So a discussion occurs between the loadmaster and the mechanic: ‘How long will this take to fix? Can I start loading the horses?’ Without really thinking this through a decision is made to load them up. I am reminded of the scene in Indiana Jones and the Holy Grail where the bad guy drinks from the wrong cup and turns into dust. As the Knight Templar said: “He chose poorly.”

After the horses are loaded, the mechanic discovers that fixing the electrical problem is much more involved than he previously thought. It will require changing an electrical relay down in the electrical compartment between the landing gear. Further, we have to take all the electrical power off the airplane so it will be safe for him to switch out the relay. Since it is a ‘black box’ it shouldn’t be more than 30 minutes to change out.

Gentle Reader, it was a cool rainy day in Calgary – the temperature outside was just below 60 degrees and good strong breeze was blowing. If it had been normal Memorial Day weekend weather those horses would have been in big trouble because it took 5 hours to fix the jet.

First, our intrepid mechanic had to read the manual and follow it step by step. Evidently the compartment involved is very tight and it is tough to get the heavy black box in and out. Secondly, routing the cables involved is very tricky and requires some previous knowledge and this guy has none. He’s on the phone to the Maintenance experts in Memphis and they are talking him through this process.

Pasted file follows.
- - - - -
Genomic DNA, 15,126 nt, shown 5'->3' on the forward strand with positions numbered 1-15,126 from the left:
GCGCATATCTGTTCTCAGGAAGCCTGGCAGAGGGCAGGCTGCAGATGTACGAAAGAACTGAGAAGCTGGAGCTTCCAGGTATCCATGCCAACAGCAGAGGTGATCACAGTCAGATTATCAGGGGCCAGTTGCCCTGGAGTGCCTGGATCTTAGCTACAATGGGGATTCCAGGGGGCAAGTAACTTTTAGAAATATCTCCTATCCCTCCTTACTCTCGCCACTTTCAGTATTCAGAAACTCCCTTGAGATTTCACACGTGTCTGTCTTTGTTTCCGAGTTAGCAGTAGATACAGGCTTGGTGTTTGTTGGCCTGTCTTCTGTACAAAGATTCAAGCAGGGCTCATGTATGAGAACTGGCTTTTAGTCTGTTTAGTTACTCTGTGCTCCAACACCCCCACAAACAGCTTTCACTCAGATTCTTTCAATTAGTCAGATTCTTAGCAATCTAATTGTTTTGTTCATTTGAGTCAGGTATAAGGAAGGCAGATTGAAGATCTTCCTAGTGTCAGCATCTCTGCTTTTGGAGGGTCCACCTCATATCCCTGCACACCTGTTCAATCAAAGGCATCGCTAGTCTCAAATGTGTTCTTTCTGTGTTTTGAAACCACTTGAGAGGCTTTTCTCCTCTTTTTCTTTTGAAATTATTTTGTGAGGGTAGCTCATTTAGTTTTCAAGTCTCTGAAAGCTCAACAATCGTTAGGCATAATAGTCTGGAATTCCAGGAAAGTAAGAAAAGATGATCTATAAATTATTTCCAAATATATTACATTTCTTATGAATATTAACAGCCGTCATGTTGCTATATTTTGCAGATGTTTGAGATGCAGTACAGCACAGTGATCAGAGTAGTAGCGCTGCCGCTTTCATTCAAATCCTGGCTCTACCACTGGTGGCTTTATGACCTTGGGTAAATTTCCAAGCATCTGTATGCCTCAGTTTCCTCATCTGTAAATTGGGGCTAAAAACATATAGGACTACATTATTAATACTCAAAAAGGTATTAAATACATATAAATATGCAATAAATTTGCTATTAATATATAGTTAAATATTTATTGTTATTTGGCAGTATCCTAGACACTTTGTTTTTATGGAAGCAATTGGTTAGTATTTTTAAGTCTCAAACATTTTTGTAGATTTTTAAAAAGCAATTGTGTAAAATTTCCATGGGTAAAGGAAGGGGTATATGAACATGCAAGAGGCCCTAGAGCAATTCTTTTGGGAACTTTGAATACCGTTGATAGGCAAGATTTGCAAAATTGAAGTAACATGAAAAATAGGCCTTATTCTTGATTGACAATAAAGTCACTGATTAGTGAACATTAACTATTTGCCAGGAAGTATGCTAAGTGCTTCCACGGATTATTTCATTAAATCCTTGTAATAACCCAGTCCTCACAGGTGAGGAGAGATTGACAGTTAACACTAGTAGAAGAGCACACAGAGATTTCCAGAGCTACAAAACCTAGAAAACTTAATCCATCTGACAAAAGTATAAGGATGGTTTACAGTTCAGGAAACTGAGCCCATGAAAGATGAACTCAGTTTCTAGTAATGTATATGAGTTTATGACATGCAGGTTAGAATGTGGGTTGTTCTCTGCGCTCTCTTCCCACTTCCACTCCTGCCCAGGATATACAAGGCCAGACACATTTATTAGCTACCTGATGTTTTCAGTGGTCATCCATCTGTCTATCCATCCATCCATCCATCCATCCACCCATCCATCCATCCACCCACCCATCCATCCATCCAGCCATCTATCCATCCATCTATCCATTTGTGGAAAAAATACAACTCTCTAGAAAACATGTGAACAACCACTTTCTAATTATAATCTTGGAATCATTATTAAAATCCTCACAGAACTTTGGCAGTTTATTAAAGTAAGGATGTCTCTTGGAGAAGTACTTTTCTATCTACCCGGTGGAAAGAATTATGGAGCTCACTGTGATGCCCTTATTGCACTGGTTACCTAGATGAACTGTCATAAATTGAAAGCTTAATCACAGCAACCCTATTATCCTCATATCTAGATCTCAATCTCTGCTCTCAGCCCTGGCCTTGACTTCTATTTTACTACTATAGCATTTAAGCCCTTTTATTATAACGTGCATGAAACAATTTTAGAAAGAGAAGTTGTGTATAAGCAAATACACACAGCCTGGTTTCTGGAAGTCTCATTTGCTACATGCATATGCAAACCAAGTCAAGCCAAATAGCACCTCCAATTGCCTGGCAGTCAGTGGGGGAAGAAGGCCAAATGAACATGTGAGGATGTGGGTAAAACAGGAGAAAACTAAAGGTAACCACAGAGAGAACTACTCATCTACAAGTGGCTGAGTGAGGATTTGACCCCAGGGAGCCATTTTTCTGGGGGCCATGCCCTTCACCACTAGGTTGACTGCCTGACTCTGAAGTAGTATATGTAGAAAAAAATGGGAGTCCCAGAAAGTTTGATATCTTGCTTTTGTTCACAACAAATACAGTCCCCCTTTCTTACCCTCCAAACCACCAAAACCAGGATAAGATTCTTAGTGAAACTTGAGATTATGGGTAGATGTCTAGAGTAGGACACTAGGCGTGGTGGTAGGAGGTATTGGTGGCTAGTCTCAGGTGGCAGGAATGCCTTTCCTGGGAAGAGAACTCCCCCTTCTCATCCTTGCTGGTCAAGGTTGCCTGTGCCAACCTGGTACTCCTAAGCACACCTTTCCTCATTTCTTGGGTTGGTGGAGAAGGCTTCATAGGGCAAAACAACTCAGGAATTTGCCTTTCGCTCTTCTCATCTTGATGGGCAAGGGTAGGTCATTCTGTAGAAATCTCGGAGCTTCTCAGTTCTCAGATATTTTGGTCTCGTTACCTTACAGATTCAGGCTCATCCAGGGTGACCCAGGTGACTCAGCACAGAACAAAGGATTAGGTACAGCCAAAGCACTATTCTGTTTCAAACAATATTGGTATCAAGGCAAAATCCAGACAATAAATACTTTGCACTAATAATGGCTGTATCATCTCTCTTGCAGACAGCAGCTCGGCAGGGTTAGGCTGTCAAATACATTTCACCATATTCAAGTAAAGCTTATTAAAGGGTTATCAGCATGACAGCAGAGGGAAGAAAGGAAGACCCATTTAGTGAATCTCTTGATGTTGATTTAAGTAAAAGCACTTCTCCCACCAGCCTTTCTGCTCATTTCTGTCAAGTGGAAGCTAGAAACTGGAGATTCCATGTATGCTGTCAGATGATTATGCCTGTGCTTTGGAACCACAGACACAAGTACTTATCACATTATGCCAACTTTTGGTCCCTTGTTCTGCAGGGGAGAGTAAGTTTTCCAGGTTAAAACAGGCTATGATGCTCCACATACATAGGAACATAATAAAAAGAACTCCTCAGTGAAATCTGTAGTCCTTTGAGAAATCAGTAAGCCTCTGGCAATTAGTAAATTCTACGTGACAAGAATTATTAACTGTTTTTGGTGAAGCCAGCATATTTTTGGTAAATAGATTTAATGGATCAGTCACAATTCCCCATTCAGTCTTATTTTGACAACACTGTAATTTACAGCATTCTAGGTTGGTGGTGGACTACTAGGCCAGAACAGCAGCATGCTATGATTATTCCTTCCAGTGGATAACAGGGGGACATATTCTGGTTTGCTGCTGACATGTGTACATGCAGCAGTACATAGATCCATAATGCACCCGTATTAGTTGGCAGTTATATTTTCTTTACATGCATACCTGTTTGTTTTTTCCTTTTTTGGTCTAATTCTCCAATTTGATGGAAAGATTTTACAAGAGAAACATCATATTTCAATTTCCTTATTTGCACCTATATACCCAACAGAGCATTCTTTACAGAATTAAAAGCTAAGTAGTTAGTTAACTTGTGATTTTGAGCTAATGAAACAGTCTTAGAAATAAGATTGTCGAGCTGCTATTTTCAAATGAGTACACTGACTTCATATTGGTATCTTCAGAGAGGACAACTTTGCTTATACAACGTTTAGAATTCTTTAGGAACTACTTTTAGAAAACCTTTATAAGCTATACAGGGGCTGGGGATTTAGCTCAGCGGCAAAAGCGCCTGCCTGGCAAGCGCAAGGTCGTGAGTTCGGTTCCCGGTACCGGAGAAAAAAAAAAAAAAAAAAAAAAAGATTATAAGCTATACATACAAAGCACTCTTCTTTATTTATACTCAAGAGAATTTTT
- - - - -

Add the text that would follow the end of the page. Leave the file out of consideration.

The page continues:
I must start another aside here to further this tale. Several years ago, FedEx subcontracted one of these charters to Gemini Airlines. Gemini had some old, beat up 747 freighters that had bad air-conditioning systems in them. They were not up to the charter task and in fact they killed all the horses through lack of oxygen and carbon dioxide inhalation. My loadmaster on yesterday’s flight was also the unlucky loadmaster stuck with this tragedy. He’s really sensitive to horse mortality as he does not want his name associated with yet another incident.

So, about an hour into this process, it is getting steamy in the back of our jet. It’s dark, hot and you can’t see but two or three horse cans back. The loadmaster says to me the chilling words: “Geoff, this looks exactly how the Gemini disaster looked. We gotta do something.” So, we go down to the electrical compartment, get the mechanic out of there, put some power back on the jet so we can open up the aft doors on the main deck to let the breeze blow some air through the jet.